LoopMuxRegs.APCMCTRL.bit.PCM_FE_SEL = 2; // use FE2 for PCM */

The PCM_EN bit must also be set.

LoopMuxRegs.APCMCTRL.bit.PCM_EN = 1; // Enable PCM

Next the Fault Mux is used to enable the APCM bit to the CLIM/CBC signal to the DPWM. There are 4 DPWMxCLIM registers, one for each DPWM. The ANALOG_PCM_EN bit must be set in each one to connect the PCM detection signal to the CLIM/CBC signal on each DPWM. For the latest configuration information on all of these bits, consult the appropriate EVM firmware. To avoid errors, it is best to configure your hardware design using the same DPWMs, filters, and front ends for the same functions as the EVM.

DPWM timing is used to trigger the start of the ramp. This is selected by the FECTRLxMUX registers in the Loop Mux. DPWMx_FRAME_SYNC_EN bits, when set, cause the ramp to be triggered at the start of the DPWM period.

Peak Current Mode (PCM)

There is one peak current mode control module in the device however any front end can be configured to use this module.

Application Curves

UCD3138064A load_transient_SLUSCA5.png
1A-16A-1A Vin =385V
Figure 7-10 Load Transient
UCD3138064A Bode_plot_SLUSBZ8.gif
Kp =14000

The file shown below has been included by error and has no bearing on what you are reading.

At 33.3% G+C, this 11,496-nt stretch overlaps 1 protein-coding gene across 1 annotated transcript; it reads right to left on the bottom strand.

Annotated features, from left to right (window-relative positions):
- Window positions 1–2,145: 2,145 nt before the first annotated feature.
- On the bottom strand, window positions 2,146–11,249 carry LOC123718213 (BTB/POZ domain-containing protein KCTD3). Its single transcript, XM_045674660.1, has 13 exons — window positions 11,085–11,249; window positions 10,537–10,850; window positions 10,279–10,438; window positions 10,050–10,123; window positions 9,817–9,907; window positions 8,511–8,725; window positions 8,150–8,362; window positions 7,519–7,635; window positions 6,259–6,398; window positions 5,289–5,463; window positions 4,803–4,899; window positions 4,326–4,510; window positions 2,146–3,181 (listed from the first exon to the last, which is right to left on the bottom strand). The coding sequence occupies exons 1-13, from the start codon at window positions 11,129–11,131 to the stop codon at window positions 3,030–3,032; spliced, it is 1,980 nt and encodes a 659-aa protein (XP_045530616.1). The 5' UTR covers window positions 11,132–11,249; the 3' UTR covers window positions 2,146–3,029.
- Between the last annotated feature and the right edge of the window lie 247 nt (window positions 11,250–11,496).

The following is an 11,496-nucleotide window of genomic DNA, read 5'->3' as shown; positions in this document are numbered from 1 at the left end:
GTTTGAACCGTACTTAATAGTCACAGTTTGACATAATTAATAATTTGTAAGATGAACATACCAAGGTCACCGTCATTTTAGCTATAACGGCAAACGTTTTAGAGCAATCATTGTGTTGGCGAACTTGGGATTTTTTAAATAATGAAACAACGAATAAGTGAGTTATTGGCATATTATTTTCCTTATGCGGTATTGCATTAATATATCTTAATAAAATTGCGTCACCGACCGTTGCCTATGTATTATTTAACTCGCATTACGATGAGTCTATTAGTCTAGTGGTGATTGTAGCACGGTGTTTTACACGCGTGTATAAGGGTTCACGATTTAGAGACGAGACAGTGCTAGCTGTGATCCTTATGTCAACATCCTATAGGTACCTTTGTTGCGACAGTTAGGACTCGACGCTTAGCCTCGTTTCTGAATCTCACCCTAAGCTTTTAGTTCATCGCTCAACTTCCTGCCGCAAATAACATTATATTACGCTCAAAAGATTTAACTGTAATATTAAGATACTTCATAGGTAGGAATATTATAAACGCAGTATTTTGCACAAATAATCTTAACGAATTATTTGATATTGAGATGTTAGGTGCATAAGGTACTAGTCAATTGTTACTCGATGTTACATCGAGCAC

Ki =300
Kd =2000
Alpha = –2
Figure 7-12 Bode Plot
UCD3138064A vout_soft_start_SLUSCA5.png
30A Load syncFETs off
Figure 7-11 VOUT Soft Start

Power Supply Recommendations

  • Both 3.3 VD and 3.3 VA should have a local capacitor of at least 4.7-µF in parallel with a 10-nF capacitor placed as close as possible to the device pins.
  • BP18 should have a 1-µF capacitor to ground.


Device Grounding and Layout Guidelines

  • Single ground is recommended: SGND. A multilayer such as 4 layers board is recommended so that one solid SGND is dedicated for return current path, referred to the layout example.
  • Apply multiple different capacitors for different frequency range on decoupling circuits. Each capacitor has different ESL, and ESR, and they have different frequency response.